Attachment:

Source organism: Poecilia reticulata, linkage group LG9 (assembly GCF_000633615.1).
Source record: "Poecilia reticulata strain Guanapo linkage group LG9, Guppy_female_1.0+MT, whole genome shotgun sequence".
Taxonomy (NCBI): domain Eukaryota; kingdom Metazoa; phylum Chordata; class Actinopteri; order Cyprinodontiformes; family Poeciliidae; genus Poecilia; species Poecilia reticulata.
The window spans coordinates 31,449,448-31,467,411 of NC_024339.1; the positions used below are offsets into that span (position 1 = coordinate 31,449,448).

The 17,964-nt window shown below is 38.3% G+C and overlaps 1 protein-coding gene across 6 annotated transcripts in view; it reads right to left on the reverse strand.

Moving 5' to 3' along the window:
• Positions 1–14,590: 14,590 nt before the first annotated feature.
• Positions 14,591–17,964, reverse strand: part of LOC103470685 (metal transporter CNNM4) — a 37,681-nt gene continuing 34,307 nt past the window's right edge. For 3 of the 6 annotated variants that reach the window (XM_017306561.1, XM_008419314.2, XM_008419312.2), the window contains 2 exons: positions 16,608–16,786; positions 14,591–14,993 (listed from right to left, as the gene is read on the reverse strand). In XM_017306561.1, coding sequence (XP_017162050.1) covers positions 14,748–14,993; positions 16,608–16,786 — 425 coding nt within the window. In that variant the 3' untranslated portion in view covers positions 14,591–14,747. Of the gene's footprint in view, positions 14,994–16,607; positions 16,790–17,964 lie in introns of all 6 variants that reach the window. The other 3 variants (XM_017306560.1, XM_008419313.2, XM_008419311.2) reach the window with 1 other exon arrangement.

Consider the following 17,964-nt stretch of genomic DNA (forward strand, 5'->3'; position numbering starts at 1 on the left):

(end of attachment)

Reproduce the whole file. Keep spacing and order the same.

Source organism: Poecilia reticulata, linkage group LG9 (assembly GCF_000633615.1).
Source record: "Poecilia reticulata strain Guanapo linkage group LG9, Guppy_female_1.0+MT, whole genome shotgun sequence".
Taxonomy (NCBI): domain Eukaryota; kingdom Metazoa; phylum Chordata; class Actinopteri; order Cyprinodontiformes; family Poeciliidae; genus Poecilia; species Poecilia reticulata.
The window spans coordinates 31,449,448-31,467,411 of NC_024339.1; the positions used below are offsets into that span (position 1 = coordinate 31,449,448).

The 17,964-nt window shown below is 38.3% G+C and overlaps 1 protein-coding gene across 6 annotated transcripts in view; it reads right to left on the reverse strand.

Moving 5' to 3' along the window:
• Positions 1–14,590: 14,590 nt before the first annotated feature.
• Positions 14,591–17,964, reverse strand: part of LOC103470685 (metal transporter CNNM4) — a 37,681-nt gene continuing 34,307 nt past the window's right edge. For 3 of the 6 annotated variants that reach the window (XM_017306561.1, XM_008419314.2, XM_008419312.2), the window contains 2 exons: positions 16,608–16,786; positions 14,591–14,993 (listed from right to left, as the gene is read on the reverse strand). In XM_017306561.1, coding sequence (XP_017162050.1) covers positions 14,748–14,993; positions 16,608–16,786 — 425 coding nt within the window. In that variant the 3' untranslated portion in view covers positions 14,591–14,747. Of the gene's footprint in view, positions 14,994–16,607; positions 16,790–17,964 lie in introns of all 6 variants that reach the window. The other 3 variants (XM_017306560.1, XM_008419313.2, XM_008419311.2) reach the window with 1 other exon arrangement.

Consider the following 17,964-nt stretch of genomic DNA (forward strand, 5'->3'; position numbering starts at 1 on the left):